This group has a couple puck movers, a couple big shots, some stay-at-homers and a lot of sound responsibility. This is not a group that will cost the Wild (m)any games.
Inarguably the strongest position on the team. For now. Niklas Backstrom and Josh Harding are as good a tandem as the Wild has ever had.
Backstrom – a Vezina finalist last season – addressed his two main weaknesses coming into the ’08-09 season: inability to “scramble” and a horrid record on breakaways (including the shootout) to spectacular results in each case. He is a technically superb goalie that maintains the required even keel. On the other hand, he has had the benefit of playing behind a very defensively responsible system since he got to the NHL and that could very well be different this season. He signed a big contract (higher cap hit than Kiprusoff, Brodeur, Thomas and Fleury) last year, made even richer by the kind of typical Risebrough waffling that may have ultimately cost him his job, that he’ll have to live up to, but the unflappable Finn seems poised to do just that.
Harding, on the other hand, must still be considered unproven, though he has played admirably when he’s gotten a chance. It would appear as though Fletcher didn’t fully appreciate how Harding’s promise didn’t quite match up with his experience (or lack thereof) when he was unable to find a suitor willing to pay a satisfactory dowry for Harding this summer.
Which leads us back to the “for now” qualifier. Should Fletcher decide to try to plug any of the other holes on the team, Harding is as good a trade-chip as he may have (though, if Pouliot doesn’t come out of the gates flying there could be a limited window of opportunity to find a solid return for him in a trade too.) Harding has been a good soldier throughout his time in St. Paul and probably deserves a chance to at least play in a tandem somewhere. There is talk that Richards won’t ride Backstrom as much as Lemaire did and that might help get Harding some minutes, but you have to be able to go with your $6M goalie. Needless to say, it would be beneficial to both the Wild and Harding if the latter is playing at top level from the get-go at camp.
The temptation is to think that the great hockey Satan (Lemaire, not Miroslav) is gone so the Wild will be better immediately. Not so fast. While no one is saying Lemaire’s style was the most fun thing to watch in the world, there can be no debating that the Wild, under Lemaire, was often greater than the sum of its parts. So, while one can’t assume Richards won’t be able to either match or exceed Lemaire’s “success” with the Wild, the jury is obviously still out. At his introductory press conference, Richards talked about an up-tempo, attacking style, starting with the defensemen. Sounds good in theory, but just because you give Derek Boogaard and Eric Belanger the green light doesn’t mean they’re going to be able to do anything with it other than get caught down low in the opponent’s zone and end up behind the play when it goes the other way. The bottom line is that the Wild still has too many pluggers on the lineup to be considered a scoring team, under any system. Richards will probably get some kind of “Prodigal Son” honeymoon period with fans, but don’t be surprised if it’s nothing a five-game losing streak won’t undo.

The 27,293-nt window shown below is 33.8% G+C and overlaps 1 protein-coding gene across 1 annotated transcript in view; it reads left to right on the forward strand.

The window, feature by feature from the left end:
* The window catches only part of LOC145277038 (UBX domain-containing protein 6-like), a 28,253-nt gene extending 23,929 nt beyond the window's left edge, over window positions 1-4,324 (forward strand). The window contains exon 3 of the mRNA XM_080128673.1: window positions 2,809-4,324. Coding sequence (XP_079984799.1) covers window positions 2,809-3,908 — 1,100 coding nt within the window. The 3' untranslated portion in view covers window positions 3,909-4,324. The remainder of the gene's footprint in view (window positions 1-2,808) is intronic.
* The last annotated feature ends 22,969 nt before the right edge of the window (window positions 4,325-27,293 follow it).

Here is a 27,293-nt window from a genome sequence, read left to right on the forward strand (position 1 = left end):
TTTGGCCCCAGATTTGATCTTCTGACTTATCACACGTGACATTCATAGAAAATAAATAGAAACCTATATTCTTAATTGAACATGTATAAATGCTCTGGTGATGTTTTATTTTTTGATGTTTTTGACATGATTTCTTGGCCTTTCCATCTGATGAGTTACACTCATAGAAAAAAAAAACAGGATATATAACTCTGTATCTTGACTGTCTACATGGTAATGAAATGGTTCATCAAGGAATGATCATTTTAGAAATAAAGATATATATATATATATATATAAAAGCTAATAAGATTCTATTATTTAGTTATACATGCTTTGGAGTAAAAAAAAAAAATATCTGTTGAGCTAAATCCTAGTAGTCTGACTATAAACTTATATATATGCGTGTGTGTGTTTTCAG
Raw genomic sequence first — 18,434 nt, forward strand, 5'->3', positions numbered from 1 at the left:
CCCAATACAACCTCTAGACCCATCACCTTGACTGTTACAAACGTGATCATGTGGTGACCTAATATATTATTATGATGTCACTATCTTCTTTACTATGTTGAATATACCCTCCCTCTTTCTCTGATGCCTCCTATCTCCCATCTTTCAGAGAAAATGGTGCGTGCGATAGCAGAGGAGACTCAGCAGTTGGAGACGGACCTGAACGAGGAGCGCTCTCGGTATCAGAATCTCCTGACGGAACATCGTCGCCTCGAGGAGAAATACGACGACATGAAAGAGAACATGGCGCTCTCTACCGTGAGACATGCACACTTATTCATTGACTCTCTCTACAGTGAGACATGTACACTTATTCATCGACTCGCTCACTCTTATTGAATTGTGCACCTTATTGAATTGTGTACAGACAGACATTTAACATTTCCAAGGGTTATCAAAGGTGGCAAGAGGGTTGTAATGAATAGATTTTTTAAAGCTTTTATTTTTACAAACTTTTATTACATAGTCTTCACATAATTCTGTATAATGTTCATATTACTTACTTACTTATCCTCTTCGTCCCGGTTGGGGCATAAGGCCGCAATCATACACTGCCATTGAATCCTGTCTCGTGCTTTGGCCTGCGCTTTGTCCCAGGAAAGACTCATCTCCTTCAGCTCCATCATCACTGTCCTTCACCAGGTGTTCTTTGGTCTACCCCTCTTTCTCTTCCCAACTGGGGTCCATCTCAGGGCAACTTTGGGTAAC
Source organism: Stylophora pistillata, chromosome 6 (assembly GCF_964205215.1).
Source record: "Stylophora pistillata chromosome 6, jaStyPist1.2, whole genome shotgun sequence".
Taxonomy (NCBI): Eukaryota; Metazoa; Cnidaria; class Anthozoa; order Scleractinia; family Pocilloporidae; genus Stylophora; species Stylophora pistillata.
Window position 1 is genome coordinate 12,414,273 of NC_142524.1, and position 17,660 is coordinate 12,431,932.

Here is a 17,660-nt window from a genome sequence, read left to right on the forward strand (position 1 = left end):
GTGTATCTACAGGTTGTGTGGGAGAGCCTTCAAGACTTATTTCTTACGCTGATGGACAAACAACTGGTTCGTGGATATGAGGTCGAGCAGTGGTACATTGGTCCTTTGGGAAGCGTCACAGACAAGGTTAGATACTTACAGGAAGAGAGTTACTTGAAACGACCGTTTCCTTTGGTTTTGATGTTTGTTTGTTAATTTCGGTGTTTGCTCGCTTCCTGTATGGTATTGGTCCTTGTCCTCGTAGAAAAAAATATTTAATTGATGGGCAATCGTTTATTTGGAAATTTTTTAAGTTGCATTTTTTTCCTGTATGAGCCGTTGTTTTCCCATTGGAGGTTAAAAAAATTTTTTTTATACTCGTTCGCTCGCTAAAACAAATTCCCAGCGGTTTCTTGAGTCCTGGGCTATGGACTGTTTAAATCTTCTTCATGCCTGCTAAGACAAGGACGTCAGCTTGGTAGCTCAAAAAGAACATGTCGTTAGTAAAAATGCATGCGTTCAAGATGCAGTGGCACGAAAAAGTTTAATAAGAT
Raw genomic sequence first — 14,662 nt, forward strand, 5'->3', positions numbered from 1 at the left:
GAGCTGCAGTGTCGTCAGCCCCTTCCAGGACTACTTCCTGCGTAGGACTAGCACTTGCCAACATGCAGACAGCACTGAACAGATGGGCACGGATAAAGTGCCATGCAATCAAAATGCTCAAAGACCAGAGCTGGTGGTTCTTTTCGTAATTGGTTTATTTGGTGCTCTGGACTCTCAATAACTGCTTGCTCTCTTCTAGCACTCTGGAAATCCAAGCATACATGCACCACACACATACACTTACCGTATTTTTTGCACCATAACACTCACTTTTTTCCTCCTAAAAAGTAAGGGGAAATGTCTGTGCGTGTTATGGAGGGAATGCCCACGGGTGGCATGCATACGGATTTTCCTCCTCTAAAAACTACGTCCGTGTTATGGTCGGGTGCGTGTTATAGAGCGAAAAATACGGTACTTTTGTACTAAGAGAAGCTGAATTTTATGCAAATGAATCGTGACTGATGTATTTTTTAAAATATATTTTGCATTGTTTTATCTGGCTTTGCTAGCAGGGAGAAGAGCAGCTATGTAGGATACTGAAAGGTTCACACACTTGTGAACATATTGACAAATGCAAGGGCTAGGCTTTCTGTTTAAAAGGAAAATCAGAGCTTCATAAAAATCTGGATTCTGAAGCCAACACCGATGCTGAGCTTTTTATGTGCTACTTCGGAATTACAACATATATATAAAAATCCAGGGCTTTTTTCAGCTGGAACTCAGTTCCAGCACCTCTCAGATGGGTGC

The Wild should have a few representatives in Vancouver next February. Koivu, Miettinen and Backstrom for Finland, Havlat for the Czech Republic, Johnsson for Sweden and Burns for Canada all have shots at their respective countries’ teams.
With strong entries from San Jose, Detroit, Chicago, Vancouver and Calgary probably playoff-bound before the season even starts, the Wild is looking at needing to beat out at least three of Anaheim, Dallas, Columbus, St. Louis and Nashville to get in.
With a roster that looks like it will have a hard time putting pucks in the net that may prove even more difficult than it was last year – when they missed the playoffs.
There is a palpable undercurrent of discontent from the fan base for the first time in team history – which, combined with the still-sputtering economy has many thinking the team may finally break it’s sellout streak that has been in place since day one. So, while there is general optimism among the fans, it’s more to do with the future under new management and a new coach than it is about potential playoff success in 2010.
Nick in New York